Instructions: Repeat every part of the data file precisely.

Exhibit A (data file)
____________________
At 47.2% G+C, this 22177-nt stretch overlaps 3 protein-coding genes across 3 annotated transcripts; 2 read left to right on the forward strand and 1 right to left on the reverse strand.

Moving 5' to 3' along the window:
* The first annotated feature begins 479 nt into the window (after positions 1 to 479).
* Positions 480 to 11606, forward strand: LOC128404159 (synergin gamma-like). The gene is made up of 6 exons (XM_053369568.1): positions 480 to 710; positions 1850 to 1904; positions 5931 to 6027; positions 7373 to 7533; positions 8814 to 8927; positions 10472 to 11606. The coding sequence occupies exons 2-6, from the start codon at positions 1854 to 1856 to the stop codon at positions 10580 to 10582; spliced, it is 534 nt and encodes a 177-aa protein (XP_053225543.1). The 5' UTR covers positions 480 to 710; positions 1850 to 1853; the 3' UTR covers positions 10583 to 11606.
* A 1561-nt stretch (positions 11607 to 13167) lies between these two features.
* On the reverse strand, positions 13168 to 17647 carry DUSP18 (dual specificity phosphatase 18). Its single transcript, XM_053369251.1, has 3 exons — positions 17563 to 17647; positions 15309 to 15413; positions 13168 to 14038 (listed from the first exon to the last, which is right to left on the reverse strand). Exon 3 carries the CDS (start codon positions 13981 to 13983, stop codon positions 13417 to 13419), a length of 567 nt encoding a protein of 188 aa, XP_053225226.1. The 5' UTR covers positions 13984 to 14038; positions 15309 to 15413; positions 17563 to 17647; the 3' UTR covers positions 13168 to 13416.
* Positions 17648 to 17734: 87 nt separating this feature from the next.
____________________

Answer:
At 47.2% G+C, this 22177-nt stretch overlaps 3 protein-coding genes across 3 annotated transcripts; 2 read left to right on the forward strand and 1 right to left on the reverse strand.

Moving 5' to 3' along the window:
* The first annotated feature begins 479 nt into the window (after positions 1 to 479).
* Positions 480 to 11606, forward strand: LOC128404159 (synergin gamma-like). The gene is made up of 6 exons (XM_053369568.1): positions 480 to 710; positions 1850 to 1904; positions 5931 to 6027; positions 7373 to 7533; positions 8814 to 8927; positions 10472 to 11606. The coding sequence occupies exons 2-6, from the start codon at positions 1854 to 1856 to the stop codon at positions 10580 to 10582; spliced, it is 534 nt and encodes a 177-aa protein (XP_053225543.1). The 5' UTR covers positions 480 to 710; positions 1850 to 1853; the 3' UTR covers positions 10583 to 11606.
* A 1561-nt stretch (positions 11607 to 13167) lies between these two features.
* On the reverse strand, positions 13168 to 17647 carry DUSP18 (dual specificity phosphatase 18). Its single transcript, XM_053369251.1, has 3 exons — positions 17563 to 17647; positions 15309 to 15413; positions 13168 to 14038 (listed from the first exon to the last, which is right to left on the reverse strand). Exon 3 carries the CDS (start codon positions 13981 to 13983, stop codon positions 13417 to 13419), a length of 567 nt encoding a protein of 188 aa, XP_053225226.1. The 5' UTR covers positions 13984 to 14038; positions 15309 to 15413; positions 17563 to 17647; the 3' UTR covers positions 13168 to 13416.
* Positions 17648 to 17734: 87 nt separating this feature from the next.